An Amazon International bestselling author, I “met” Judy Penz Sheluk through Sisters in Crime – Guppy Branch, an anagram of sorts for “the great unpublished,” although after many years in existence, several members are now published authors who have elected to stay in the Guppy fold to mentor and/or share their publishing experience with others. Judy is one of this group; a member since 2013, her debut novel, The Hanged Man’s Noose, was published in July 2015. Skeletons in the Attic was published in August 2015. Her short crime fiction is included in several anthologies, most recently, The Whole She-Bang 3, a blind-judged collection published by the Toronto branch of Sisters in Crime.Judy lives in Alliston, Ontario, a small town about 90 minutes northwest of Toronto, Canada, with her husband, Mike, and their 1-year-old Golden Retriever, Gibbs.
I hope you enjoy my interview with her:
Me: Where do you get your ideas?
Judy: Life! The basic premise behind The Hanged Man’s Noose is this: a greedy real estate developer comes to a small town with plans to build a mega-box store on the town’s historic Main Street, thereby threatening the livelihoods of the independent shop owners. The town I was living in at the time I wrote it was going through similar development, to much outrage. I merely took that premise and thought, “What if someone was willing to kill to stop it?”
The basic premise behind Skeletons in the Attic is this: a thirty-six year old woman, Callie Barnstable, inherits a house from her father, who died in an “unfortunate occupational accident.” Not only was Callie unaware of the house, she was completely unprepared for the condition of inheritance: move into the house and find out who murdered her mother thirty years before. That idea came to me while I was waiting in my lawyer’s office to revise my will. He’d been delayed in court, and I got to wondering, “What if I was here to inherit? What if…”
My husband likes to joke that he sleeps with his eyes open.
Me: Why do you write mysteries?
Judy: I’ve loved the mystery genre since my first Nancy Drew book. In my teens, I discovered (and devoured) every Agatha Christie and Ngaio Marsh book. By my mid-twenties, I’d read every Dick Francis, Ed McBain and John D. MacDonald. Today, I’m a huge fan of Wendy James, Tana French, Sue Grafton, Louise Penny, John Sandford, Sara J. Henry, and Michael Connelly. People often ask me if reading in the genre I write can cause problems for me. The reverse is true. Reading is the best teacher. Before I started writing short stories, for example, I read several crime fiction anthologies.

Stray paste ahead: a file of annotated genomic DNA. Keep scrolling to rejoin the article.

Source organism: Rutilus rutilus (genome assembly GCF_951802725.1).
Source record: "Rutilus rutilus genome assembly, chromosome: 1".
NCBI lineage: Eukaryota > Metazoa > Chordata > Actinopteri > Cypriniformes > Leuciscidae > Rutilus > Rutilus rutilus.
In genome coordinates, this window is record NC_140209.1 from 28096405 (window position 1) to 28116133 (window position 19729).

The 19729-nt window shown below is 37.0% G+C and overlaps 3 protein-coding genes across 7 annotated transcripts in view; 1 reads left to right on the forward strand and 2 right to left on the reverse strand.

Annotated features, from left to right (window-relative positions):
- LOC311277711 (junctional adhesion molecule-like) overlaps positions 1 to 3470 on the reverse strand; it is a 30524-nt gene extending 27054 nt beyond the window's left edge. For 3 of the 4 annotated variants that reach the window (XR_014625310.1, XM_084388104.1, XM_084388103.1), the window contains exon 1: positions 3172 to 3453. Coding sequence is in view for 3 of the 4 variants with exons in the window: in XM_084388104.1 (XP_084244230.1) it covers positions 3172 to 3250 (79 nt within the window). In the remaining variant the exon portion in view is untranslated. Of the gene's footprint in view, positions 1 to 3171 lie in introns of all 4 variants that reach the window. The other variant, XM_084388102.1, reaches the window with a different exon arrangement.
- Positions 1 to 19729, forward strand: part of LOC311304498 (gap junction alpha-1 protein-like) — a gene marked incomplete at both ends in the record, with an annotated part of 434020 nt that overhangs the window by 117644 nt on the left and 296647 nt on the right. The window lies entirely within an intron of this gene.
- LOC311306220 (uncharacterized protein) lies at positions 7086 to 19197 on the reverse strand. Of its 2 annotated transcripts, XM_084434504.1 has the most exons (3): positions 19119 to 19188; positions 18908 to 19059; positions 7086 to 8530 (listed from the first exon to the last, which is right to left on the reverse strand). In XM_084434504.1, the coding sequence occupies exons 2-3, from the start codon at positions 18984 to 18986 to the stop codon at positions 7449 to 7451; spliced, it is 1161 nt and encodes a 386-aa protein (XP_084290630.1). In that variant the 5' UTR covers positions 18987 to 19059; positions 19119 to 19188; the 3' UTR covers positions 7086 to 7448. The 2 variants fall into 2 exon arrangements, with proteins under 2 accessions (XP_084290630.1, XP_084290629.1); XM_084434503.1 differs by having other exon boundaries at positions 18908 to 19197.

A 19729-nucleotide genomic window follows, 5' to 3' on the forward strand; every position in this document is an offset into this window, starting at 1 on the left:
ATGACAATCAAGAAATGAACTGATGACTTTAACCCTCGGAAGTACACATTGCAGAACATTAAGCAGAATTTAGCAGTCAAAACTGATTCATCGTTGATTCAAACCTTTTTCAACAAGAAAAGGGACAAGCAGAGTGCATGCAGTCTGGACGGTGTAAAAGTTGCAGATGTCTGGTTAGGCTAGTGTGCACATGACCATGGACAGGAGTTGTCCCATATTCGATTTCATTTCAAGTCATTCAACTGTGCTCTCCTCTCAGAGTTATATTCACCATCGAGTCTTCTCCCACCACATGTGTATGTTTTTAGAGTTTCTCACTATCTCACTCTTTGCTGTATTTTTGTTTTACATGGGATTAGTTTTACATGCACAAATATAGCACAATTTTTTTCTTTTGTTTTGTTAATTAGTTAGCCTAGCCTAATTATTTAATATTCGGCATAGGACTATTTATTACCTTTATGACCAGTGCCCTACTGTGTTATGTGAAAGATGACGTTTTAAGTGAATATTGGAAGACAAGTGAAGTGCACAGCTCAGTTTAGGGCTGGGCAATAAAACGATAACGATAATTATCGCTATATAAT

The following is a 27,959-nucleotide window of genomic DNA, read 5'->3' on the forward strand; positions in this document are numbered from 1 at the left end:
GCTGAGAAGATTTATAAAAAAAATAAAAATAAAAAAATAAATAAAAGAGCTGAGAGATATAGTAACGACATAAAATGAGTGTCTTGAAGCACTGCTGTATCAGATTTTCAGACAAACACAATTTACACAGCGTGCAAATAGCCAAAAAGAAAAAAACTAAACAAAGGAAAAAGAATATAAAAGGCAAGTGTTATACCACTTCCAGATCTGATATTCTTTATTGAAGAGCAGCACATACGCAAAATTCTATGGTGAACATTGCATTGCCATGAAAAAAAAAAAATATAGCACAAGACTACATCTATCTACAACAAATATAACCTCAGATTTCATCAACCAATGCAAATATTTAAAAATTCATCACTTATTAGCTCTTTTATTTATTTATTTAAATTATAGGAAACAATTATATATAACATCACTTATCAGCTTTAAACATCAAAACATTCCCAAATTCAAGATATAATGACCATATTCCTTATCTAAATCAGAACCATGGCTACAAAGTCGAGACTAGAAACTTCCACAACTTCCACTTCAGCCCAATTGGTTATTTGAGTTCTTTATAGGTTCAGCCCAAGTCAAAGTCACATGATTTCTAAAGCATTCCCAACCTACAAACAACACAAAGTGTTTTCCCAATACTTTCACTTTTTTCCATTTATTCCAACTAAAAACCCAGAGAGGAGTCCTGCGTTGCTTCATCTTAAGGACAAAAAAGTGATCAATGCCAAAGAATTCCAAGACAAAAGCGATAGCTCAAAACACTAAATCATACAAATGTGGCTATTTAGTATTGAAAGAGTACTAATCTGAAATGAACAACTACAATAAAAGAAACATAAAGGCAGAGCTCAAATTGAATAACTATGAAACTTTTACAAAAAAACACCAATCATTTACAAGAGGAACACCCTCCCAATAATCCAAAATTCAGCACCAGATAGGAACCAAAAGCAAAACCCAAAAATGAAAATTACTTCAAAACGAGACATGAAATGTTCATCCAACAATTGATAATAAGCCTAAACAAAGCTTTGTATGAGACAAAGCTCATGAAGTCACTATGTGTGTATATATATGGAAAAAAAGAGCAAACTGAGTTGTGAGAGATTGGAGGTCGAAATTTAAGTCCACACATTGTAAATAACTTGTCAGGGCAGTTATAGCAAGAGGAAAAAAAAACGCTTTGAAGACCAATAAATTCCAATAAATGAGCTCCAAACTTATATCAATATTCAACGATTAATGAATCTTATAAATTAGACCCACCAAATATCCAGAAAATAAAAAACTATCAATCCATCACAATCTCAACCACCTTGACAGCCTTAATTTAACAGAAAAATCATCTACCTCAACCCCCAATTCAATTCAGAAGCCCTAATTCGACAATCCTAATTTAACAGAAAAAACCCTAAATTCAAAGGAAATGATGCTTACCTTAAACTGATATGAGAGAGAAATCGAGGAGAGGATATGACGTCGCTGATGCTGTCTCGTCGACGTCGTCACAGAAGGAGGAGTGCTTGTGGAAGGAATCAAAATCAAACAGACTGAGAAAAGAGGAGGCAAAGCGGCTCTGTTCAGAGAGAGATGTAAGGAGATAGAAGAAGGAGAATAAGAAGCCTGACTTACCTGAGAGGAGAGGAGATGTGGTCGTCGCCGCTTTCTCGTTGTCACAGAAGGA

Me: How difficult was it to find a publisher?
Judy: I naively thought it would be easy. I’d been a freelance writer and editor since 2003, and had developed a decent reputation. I also understood the business. But it took about two years to find a publisher for Noose. For Skeletons, it took about two days…once you’ve had some success, it does get easier. I purposely have two publishers (with a sequel due to each for 2017) because they are two different series, and I didn’t want to put all my books in one publisher’s basket. There have been so many changes in the publishing world, and they continue to come. If readers are interested, my website, www.judypenzsheluk.com, has a series titled “My Publishing Journey.” Start with the first post (select from the Archives), “The First Cut is the Deepest,” and go from there. I’m very honest about my journey, the highs, the lows, and everything in between.
Me: Do your books have helpful hints (recipes, book club notes) at the back?
Judy: No recipes. I like to say my books are amateur sleuth with an edge. There’s the requisite small town and amateur sleuth, but there’s no cats, crafts, or cookie recipes. That said, on the cover of Noose, there’s a “Treasontini,” which is signature drink of The Hanged Man’s Noose (a pub on Main Street). Here’s the recipe:
|Gibbs at our cottage on Lake Superior (northern Ontario)|
How to Make a Treasontini
2 oz. Blueberry Vodka
2 oz. Triple Sec
2 oz. Blueberry Juice
1 dash Club Soda
Fresh or Frozen Blueberries
Preparation: Combine blueberry vodka, triple sec and blueberry juice in a cocktail shaker half-filled with ice cubes. Shake well and strain into a cocktail glass. Top with club soda, garnish with blueberries, and serve.
Me: Thank you, Judy. I’ll see you in the Guppy “pond.”
Find Judy on www.judypenzsheluk.com, where she blogs about the writing life and interviews other authors. You can also find her on Facebook, Pinterest , Goodreads, Twitter and Amazon.
Judy is giving away a signed paperback copy of Skeletons in the Attic on Goodreads to readers in the UK, New Zealand, and Australia here. Enter before December 1st for a chance to win.